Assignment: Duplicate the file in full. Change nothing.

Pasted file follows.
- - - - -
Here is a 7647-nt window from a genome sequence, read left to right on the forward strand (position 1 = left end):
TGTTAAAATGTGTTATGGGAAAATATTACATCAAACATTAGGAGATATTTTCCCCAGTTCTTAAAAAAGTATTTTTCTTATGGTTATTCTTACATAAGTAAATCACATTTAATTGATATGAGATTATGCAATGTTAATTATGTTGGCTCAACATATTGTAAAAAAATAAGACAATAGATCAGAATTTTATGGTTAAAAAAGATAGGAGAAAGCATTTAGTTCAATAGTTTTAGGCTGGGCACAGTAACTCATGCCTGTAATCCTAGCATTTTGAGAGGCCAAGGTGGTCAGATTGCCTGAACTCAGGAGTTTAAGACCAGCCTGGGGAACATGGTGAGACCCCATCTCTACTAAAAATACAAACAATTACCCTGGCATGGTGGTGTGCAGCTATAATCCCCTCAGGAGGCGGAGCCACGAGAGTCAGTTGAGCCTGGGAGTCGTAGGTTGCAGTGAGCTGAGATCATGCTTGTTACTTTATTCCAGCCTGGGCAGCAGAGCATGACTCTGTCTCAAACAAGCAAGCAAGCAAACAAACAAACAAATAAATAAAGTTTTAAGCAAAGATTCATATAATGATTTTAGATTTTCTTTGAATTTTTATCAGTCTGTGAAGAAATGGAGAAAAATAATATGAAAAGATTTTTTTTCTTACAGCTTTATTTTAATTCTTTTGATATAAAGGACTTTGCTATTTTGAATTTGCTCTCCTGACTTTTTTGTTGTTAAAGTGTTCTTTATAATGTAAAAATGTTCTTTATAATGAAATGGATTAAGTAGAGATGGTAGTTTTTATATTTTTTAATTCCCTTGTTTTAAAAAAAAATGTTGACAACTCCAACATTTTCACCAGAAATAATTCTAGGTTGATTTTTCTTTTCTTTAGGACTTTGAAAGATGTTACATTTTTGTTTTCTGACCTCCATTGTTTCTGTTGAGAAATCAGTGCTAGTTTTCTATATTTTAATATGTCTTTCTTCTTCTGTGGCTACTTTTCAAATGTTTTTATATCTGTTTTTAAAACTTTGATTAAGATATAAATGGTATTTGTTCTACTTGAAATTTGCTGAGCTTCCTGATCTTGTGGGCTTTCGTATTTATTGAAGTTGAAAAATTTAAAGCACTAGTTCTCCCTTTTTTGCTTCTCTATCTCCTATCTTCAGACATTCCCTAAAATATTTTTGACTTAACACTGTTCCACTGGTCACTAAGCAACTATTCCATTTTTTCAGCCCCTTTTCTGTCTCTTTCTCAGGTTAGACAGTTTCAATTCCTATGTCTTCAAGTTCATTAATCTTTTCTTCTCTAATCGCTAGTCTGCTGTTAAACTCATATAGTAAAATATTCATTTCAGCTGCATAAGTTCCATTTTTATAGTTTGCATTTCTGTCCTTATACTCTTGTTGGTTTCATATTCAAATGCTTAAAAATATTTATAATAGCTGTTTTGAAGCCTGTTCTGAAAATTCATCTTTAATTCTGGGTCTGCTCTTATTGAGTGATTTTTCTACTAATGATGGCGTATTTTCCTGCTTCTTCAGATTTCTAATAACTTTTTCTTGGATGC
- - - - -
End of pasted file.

Here is a 7647-nt window from a genome sequence, read left to right on the forward strand (position 1 = left end):
TGTTAAAATGTGTTATGGGAAAATATTACATCAAACATTAGGAGATATTTTCCCCAGTTCTTAAAAAAGTATTTTTCTTATGGTTATTCTTACATAAGTAAATCACATTTAATTGATATGAGATTATGCAATGTTAATTATGTTGGCTCAACATATTGTAAAAAAATAAGACAATAGATCAGAATTTTATGGTTAAAAAAGATAGGAGAAAGCATTTAGTTCAATAGTTTTAGGCTGGGCACAGTAACTCATGCCTGTAATCCTAGCATTTTGAGAGGCCAAGGTGGTCAGATTGCCTGAACTCAGGAGTTTAAGACCAGCCTGGGGAACATGGTGAGACCCCATCTCTACTAAAAATACAAACAATTACCCTGGCATGGTGGTGTGCAGCTATAATCCCCTCAGGAGGCGGAGCCACGAGAGTCAGTTGAGCCTGGGAGTCGTAGGTTGCAGTGAGCTGAGATCATGCTTGTTACTTTATTCCAGCCTGGGCAGCAGAGCATGACTCTGTCTCAAACAAGCAAGCAAGCAAACAAACAAACAAATAAATAAAGTTTTAAGCAAAGATTCATATAATGATTTTAGATTTTCTTTGAATTTTTATCAGTCTGTGAAGAAATGGAGAAAAATAATATGAAAAGATTTTTTTTCTTACAGCTTTATTTTAATTCTTTTGATATAAAGGACTTTGCTATTTTGAATTTGCTCTCCTGACTTTTTTGTTGTTAAAGTGTTCTTTATAATGTAAAAATGTTCTTTATAATGAAATGGATTAAGTAGAGATGGTAGTTTTTATATTTTTTAATTCCCTTGTTTTAAAAAAAAATGTTGACAACTCCAACATTTTCACCAGAAATAATTCTAGGTTGATTTTTCTTTTCTTTAGGACTTTGAAAGATGTTACATTTTTGTTTTCTGACCTCCATTGTTTCTGTTGAGAAATCAGTGCTAGTTTTCTATATTTTAATATGTCTTTCTTCTTCTGTGGCTACTTTTCAAATGTTTTTATATCTGTTTTTAAAACTTTGATTAAGATATAAATGGTATTTGTTCTACTTGAAATTTGCTGAGCTTCCTGATCTTGTGGGCTTTCGTATTTATTGAAGTTGAAAAATTTAAAGCACTAGTTCTCCCTTTTTTGCTTCTCTATCTCCTATCTTCAGACATTCCCTAAAATATTTTTGACTTAACACTGTTCCACTGGTCACTAAGCAACTATTCCATTTTTTCAGCCCCTTTTCTGTCTCTTTCTCAGGTTAGACAGTTTCAATTCCTATGTCTTCAAGTTCATTAATCTTTTCTTCTCTAATCGCTAGTCTGCTGTTAAACTCATATAGTAAAATATTCATTTCAGCTGCATAAGTTCCATTTTTATAGTTTGCATTTCTGTCCTTATACTCTTGTTGGTTTCATATTCAAATGCTTAAAAATATTTATAATAGCTGTTTTGAAGCCTGTTCTGAAAATTCATCTTTAATTCTGGGTCTGCTCTTATTGAGTGATTTTTCTACTAATGATGGCGTATTTTCCTGCTTCTTCAGATTTCTAATAACTTTTTCTTGGATGC